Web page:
Oklahoma 1983

Instant Replay will feature stories of historical games in an untraditional format.

Nebraska 28, Oklahoma 21
Nov. 26, 1983
Norman, Okla.

Tom Osborne: “I was on the phone to the press box all during that last drive, and we’re talking about a 2-point defense all the way down the field.”

Barry Switzer: “If we had scored, we would have gone for 2 points and a win.”

Oklahoma’s final series began at its own 26-yard line, following a 43-yard field goal attempt with 5:50 remaining. Scott Livingston’s kick went wide left. Nebraska led 28-21.

The Sooners ran 14 plays, picked up five first downs and reached the Nebraska 2-yard line. A key play was a 27-yard pass, on second down, from quarterback Danny Bradley to Derrick Shepard. Shepard carried to the Husker 11. On the next play, running back Earl Johnson gained 9.

Second-and-1 from the 2 . . .Oklahoma was penalized 5 yards for illegal motion.

Second-and-6 from the 7 . . .Nebraska defensive end Bill Weber sacked Bradley for a 3-yard loss.

Third-and-9 from the 10 . . .A Bradley pass intended for Shepard was incomplete. Husker cornerback Neil Harris covered Shepard. Oklahoma argued pass interference, to no avail.

The Sooners continued to complain about the no-call in post-game interviews.

Fourth-and-9 from the 10 . . .A Bradley pass intended for Buster Rhymes in the end zone was incomplete. Harris was covering Rhymes. Oklahoma didn’t argue this time. Thirty-two seconds remained.

First-and-10, Nebraska, from the 10 . . .Quarterback Turner Gill downed the ball, and the Huskers won.

That’s how the regular season ended for what Sports Illustrated called, at mid-season, “the greatest team in college football history.” The Huskers were No. 1 in both wire service polls from start to finish in the regular season, with 12 consecutive victories. They led the nation in rushing and scoring.

The theme of Nebraska’s schedule poster for 1983 was “The Scoring Explosion.” And the Huskers lived up to the nickname, averaging 52 points per game. Offensive guard Dean Steinkuhler won the Outland Trophy and Lombardi Award. And I-back Mike Rozier was the Heisman Trophy winner, after becoming just the second player in NCAA history to rush for 2,000 yards in a season.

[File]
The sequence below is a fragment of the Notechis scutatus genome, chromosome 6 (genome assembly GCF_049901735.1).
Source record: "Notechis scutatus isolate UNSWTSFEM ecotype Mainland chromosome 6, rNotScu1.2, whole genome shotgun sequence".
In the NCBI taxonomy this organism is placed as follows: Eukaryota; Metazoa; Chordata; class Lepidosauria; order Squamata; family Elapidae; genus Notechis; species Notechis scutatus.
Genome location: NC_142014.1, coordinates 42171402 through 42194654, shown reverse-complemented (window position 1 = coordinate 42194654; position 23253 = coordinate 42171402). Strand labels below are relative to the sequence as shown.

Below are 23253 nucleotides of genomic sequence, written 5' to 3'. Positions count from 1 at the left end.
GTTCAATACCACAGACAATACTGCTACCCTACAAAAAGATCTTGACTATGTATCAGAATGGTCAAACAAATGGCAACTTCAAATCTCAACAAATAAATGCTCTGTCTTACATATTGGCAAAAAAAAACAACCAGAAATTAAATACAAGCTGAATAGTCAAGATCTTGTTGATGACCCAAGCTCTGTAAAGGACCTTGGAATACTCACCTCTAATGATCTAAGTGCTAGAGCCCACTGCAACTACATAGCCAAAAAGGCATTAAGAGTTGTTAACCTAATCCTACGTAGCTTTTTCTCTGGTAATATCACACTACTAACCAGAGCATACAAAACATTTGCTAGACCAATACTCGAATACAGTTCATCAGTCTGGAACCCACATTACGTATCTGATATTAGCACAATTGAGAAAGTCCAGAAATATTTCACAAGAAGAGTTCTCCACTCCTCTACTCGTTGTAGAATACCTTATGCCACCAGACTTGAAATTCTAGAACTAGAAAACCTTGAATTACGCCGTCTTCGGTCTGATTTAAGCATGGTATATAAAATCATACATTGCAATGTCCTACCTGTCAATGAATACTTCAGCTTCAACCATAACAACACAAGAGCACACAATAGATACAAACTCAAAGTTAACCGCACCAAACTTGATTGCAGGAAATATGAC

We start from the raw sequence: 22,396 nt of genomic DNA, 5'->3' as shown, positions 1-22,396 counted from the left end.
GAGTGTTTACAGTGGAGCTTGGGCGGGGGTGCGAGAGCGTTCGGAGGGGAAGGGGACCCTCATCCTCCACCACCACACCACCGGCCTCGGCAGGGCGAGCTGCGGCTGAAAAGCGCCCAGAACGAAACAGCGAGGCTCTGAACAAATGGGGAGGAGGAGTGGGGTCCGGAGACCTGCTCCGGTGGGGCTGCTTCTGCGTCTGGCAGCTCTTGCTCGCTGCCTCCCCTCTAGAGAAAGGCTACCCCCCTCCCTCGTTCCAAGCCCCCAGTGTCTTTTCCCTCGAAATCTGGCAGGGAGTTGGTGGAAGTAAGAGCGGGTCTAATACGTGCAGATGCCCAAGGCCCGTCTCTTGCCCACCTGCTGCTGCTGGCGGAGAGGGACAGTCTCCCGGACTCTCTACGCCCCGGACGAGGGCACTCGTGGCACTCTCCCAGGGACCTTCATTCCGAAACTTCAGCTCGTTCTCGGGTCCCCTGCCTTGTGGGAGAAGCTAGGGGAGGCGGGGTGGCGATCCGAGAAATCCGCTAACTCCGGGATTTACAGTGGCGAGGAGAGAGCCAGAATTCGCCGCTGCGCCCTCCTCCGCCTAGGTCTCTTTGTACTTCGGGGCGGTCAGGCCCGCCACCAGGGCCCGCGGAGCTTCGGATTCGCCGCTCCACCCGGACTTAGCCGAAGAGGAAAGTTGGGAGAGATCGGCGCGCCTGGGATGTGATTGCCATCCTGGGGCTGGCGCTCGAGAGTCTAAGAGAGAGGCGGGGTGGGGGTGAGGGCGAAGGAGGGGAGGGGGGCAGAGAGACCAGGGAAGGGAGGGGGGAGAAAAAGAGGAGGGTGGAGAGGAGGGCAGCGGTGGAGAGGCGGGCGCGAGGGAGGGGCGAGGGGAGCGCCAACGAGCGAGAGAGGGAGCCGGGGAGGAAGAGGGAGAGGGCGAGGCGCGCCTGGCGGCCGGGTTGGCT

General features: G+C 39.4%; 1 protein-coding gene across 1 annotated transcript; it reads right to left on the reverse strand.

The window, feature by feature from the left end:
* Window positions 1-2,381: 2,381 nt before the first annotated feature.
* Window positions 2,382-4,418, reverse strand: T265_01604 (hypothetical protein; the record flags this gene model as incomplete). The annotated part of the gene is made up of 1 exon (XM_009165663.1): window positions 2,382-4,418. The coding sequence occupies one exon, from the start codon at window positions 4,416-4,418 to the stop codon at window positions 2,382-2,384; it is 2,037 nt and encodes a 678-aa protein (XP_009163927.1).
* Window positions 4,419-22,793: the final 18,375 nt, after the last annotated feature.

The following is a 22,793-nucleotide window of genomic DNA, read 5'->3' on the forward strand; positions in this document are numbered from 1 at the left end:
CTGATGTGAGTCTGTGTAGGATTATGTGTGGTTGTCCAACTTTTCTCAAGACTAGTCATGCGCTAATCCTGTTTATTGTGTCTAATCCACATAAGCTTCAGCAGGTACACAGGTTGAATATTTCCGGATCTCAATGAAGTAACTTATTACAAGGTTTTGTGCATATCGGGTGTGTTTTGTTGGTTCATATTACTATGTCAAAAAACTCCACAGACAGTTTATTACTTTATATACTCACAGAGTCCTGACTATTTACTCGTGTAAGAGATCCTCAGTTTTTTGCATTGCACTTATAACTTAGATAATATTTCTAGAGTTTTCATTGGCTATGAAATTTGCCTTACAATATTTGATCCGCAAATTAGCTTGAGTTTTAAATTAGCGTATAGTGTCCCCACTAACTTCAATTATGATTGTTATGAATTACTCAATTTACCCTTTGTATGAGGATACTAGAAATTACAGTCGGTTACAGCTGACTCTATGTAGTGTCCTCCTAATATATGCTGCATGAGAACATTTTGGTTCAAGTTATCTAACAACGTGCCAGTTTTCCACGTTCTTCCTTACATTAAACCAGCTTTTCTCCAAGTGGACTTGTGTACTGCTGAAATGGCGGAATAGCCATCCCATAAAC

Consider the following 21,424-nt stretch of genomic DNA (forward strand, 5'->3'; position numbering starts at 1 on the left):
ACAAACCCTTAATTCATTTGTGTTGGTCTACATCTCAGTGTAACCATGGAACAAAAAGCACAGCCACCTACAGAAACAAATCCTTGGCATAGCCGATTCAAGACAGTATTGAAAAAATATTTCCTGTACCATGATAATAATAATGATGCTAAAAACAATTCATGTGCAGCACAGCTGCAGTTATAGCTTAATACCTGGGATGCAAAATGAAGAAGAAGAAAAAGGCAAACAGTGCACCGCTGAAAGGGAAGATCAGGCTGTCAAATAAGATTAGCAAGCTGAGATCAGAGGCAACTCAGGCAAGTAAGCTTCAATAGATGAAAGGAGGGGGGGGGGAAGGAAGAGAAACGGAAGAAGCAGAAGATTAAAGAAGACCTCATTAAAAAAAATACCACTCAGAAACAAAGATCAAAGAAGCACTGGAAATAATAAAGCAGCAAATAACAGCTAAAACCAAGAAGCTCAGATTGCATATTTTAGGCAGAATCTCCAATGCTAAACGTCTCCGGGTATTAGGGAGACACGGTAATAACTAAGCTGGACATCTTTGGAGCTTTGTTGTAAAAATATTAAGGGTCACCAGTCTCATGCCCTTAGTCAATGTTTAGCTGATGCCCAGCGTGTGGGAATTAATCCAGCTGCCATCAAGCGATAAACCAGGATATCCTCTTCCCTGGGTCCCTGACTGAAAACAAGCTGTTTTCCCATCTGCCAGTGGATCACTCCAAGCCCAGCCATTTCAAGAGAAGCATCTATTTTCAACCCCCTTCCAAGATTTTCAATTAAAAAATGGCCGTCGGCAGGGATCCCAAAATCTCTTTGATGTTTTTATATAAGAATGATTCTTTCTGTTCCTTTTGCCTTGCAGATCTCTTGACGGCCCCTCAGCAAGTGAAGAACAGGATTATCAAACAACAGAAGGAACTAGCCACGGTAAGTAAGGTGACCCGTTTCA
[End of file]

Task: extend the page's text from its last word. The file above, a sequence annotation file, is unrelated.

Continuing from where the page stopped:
USC’s Marcus Allen rushed for 2,392 yards to win the Heisman in 1981.

Rozier ran for 205 yards in the Oklahoma game to finish with 2,148 yards and 29 touchdowns. Bowl –game statistics weren’t included in official NCAA statistics. Twenty years would pass before they were.

Rozier, Gill and wingback Irving Fryar were featured on “The Scoring Explosion” poster, with good reason. They made the offense go. Switzer nicknamed them the “Triplets.” They joined Osborne during the post-game news conference at Oklahoma. Nebraska was “a good offensive team, maybe as good as I’ve seen in college football,” Osborne said. “And these three are as good as I’ve coached.”

Such praise from the typically reserved Osborne wasn’t to be taken lightly.

Nebraska overwhelmed most of its opponents during the 1983 regular season, of course. The Huskers’ only other close call was at Oklahoma State in the Big Eight opener. Safety Bret Clark intercepted a pass in the end zone on the final play to preserve a 14-10 victory.
Oklahoma State was undefeated at the time.

Oklahoma was 7-3 when Nebraska traveled to Norman. The Sooners, who had lost at Missouri 10-0 two weeks earlier, were No. 16 in the United Press International coaches’ poll but unranked in the Associated Press media poll. Both wire service polls included only 20 teams.

Regardless of ranking or record, Oklahoma was an Osborne nemesis. His teams had played the Sooners 11 times before the 1983 game, including twice in 1978, and had won just three.

That Osborne was preparing for a 2-point defense as Oklahoma drove down the field in the closing minutes of the 1983 game was a reflection not only of his always staying a step ahead, a quality that contributed to his becoming a Hall of Fame coach,  but also his respect for the Sooners.

In 1976 at Lincoln, Nebraska led 17-13 late in the fourth quarter. Oklahoma had the ball at its own 16-yard line when quarterback Thomas Lott handed to Woodie Shepard, who passed to Steve Rhodes. The trick play gained 47 yards to the Husker 35-yard line.

The pass was Oklahoma’s first of the game. The second came on third-and-19 from the Husker 34-yard line. Quarterback Dean Blevins passed to Rhodes, who lateraled to running back Elvis Peacock, who carried to the 2-yard line. On the next play Peacock scored. Thirty-eight seconds remained.